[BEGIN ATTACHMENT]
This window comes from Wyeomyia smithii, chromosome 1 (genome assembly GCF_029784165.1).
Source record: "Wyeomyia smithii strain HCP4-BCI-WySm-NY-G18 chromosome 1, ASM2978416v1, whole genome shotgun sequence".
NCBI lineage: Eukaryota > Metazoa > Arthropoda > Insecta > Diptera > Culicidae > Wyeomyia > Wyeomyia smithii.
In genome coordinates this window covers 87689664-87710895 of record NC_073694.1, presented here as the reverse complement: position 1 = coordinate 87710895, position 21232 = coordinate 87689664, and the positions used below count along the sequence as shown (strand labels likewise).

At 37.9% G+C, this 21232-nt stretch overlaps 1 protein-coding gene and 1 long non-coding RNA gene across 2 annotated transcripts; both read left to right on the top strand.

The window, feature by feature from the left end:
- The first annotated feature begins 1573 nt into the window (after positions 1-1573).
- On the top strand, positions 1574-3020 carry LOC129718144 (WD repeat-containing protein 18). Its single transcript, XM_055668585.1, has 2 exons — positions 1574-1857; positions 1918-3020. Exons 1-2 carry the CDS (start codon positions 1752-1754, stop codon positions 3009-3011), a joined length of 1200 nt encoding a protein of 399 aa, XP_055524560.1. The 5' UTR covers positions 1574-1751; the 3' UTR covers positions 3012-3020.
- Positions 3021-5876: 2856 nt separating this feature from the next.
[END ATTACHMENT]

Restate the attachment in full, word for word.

This window comes from Wyeomyia smithii, chromosome 1 (genome assembly GCF_029784165.1).
Source record: "Wyeomyia smithii strain HCP4-BCI-WySm-NY-G18 chromosome 1, ASM2978416v1, whole genome shotgun sequence".
NCBI lineage: Eukaryota > Metazoa > Arthropoda > Insecta > Diptera > Culicidae > Wyeomyia > Wyeomyia smithii.
In genome coordinates this window covers 87689664-87710895 of record NC_073694.1, presented here as the reverse complement: position 1 = coordinate 87710895, position 21232 = coordinate 87689664, and the positions used below count along the sequence as shown (strand labels likewise).

At 37.9% G+C, this 21232-nt stretch overlaps 1 protein-coding gene and 1 long non-coding RNA gene across 2 annotated transcripts; both read left to right on the top strand.

The window, feature by feature from the left end:
- The first annotated feature begins 1573 nt into the window (after positions 1-1573).
- On the top strand, positions 1574-3020 carry LOC129718144 (WD repeat-containing protein 18). Its single transcript, XM_055668585.1, has 2 exons — positions 1574-1857; positions 1918-3020. Exons 1-2 carry the CDS (start codon positions 1752-1754, stop codon positions 3009-3011), a joined length of 1200 nt encoding a protein of 399 aa, XP_055524560.1. The 5' UTR covers positions 1574-1751; the 3' UTR covers positions 3012-3020.
- Positions 3021-5876: 2856 nt separating this feature from the next.